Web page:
<br><br>2) Performance was improved by streamlining the visual appearance, still<br>keeping it attractive, but at the same time lessening the resource<br>impact. The current design allows for further future performance<br>
improvements.<br><br>3) We vastly simplified the UI design and optimized the available screen<br>real estate and physical characteristics. This included the following:<br><br> * Improved the interface clarity by taking into account the screen's
<br> ultra-high DPI.<br> * Allowed functions to be accessible using less accurate finger<br> methods with requiring the stylus.<br> * Placed common functions on easy access prominent buttons and<br> increased the button target areas.
<br> * Reduced the number of objects on screen at once by splitting<br> applications into tabs and redesigned the application layout.<br> * Added more natural interaction methods, such as finger scrolling.<br> * Removed some unnecessary elements such as the footer. Improved
<br> usage and accessibility of existing ones.<br><br>3) Application management and navigation is now improved by with a<br>completely rewritten today app and by using the Neo's hardware keys.<br><br>4) This is now an interface that uses the strengths of our toolkit so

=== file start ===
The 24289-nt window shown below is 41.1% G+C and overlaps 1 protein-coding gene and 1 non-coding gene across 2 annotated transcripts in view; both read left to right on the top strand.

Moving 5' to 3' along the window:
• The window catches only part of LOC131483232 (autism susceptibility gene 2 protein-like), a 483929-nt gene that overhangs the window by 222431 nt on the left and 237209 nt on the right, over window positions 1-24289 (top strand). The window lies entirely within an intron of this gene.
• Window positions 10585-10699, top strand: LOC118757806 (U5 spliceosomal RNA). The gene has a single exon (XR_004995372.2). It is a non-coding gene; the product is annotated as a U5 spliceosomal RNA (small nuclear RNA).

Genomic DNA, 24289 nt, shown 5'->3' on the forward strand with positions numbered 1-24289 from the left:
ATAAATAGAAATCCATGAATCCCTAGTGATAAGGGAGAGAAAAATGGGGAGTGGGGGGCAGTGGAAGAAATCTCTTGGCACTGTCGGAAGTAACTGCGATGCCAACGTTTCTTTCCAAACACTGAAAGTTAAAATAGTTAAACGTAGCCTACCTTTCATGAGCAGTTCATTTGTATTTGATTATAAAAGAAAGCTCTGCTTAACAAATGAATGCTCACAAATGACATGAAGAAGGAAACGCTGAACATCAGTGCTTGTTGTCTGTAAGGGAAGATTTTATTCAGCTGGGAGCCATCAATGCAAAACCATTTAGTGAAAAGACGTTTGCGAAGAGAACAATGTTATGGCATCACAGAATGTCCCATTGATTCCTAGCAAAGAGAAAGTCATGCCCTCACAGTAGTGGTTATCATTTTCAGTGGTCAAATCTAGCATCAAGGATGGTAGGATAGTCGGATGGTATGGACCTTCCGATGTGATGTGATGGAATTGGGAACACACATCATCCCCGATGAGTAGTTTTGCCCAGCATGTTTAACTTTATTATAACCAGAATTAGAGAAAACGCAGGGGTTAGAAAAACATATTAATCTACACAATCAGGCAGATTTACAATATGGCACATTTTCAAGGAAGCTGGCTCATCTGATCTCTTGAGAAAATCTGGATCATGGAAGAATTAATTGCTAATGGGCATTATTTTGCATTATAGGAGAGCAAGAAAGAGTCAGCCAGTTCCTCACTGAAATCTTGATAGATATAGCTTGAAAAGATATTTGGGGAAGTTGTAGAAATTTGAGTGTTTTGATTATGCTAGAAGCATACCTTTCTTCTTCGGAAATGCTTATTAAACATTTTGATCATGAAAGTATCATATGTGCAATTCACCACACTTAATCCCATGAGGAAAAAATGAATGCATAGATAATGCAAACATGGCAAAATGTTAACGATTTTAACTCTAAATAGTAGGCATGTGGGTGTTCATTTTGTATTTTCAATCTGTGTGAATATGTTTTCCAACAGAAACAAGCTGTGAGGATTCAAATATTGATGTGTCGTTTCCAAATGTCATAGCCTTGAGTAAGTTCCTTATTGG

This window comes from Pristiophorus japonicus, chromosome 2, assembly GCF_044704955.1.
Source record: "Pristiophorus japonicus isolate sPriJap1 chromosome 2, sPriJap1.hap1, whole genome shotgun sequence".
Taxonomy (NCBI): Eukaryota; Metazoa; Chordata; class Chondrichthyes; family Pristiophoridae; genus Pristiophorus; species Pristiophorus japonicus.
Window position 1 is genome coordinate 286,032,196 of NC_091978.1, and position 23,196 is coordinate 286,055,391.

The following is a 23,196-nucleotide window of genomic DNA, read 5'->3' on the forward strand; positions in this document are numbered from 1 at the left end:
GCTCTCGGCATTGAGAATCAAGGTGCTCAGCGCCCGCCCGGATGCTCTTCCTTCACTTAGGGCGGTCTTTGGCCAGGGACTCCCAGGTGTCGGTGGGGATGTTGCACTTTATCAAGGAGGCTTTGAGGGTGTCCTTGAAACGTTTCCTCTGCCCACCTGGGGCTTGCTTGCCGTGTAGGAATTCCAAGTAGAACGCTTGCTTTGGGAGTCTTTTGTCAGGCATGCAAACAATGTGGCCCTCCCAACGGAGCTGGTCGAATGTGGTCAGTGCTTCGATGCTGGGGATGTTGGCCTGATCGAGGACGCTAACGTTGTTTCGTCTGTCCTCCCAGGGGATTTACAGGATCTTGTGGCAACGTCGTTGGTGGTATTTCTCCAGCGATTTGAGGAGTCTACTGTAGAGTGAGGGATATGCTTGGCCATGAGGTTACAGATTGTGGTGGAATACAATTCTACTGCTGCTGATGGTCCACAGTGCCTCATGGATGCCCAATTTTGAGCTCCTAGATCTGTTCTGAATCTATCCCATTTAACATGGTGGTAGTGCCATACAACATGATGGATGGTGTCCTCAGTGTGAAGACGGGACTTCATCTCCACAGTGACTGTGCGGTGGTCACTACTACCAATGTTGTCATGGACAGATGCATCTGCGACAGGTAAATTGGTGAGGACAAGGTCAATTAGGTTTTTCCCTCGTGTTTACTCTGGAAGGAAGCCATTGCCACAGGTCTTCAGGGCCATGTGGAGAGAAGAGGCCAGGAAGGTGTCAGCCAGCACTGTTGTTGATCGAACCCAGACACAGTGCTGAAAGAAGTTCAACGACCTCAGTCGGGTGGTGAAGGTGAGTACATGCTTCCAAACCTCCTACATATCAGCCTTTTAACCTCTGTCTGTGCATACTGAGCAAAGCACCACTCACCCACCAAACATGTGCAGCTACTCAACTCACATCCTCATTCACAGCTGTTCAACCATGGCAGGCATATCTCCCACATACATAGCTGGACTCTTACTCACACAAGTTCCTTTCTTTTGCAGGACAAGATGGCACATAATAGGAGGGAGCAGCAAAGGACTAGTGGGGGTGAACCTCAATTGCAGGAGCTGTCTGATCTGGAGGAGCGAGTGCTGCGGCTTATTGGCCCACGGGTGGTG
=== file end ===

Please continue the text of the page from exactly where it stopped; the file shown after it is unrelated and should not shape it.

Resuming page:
<br>that we can keep the extra framework and developer learning curve to a<br>minimum.<br><br>Please keep in mind that this new interface is still, very much, a work<br>in progress. This is the earliest possible stage than we can release
<br>something with enough of a framework for you all to start exploring.<br>It's a huge advancement in balancing simplicity with it's digital<br>antagonist -- complexity.<br><br>Also, thanks to Jon Phillips help, we've finally got around to licensing
<br>our artwork for this new interface under Creative Commons (CC BY-SA 3.0).<br><br>The introduction of OM-2007.2 goes hand in hand with merging the<br>OpenMoko OpenEmbedded overlay into the upstream repository<br>org.openembedded.dev
. We are now based directly on the upstream metadata<br>found in OpenEmbedded and synchronized with the most recent developments.<br><br>Here are a few examples many of you have requested:<br><br> * dbus 1.0.2<br> * glib
2.12.12<br> * Cairo 1.4.10<br> * Gtk+ 2.10.14<br> * GStreamer 0.10<br> * ...<br><br>Finally, we are very close to publishing our extensive software roadmap<br>covering plans for adding more exciting software components and
<br>detailing areas where you can get involved and help us reach our goal of<br>freeing phones around the world.<br><br>Stay tuned for more information!<br><br><br>Sincerely,<br><br><br>The OpenMoko Team.<br><br><br>_______________________________________________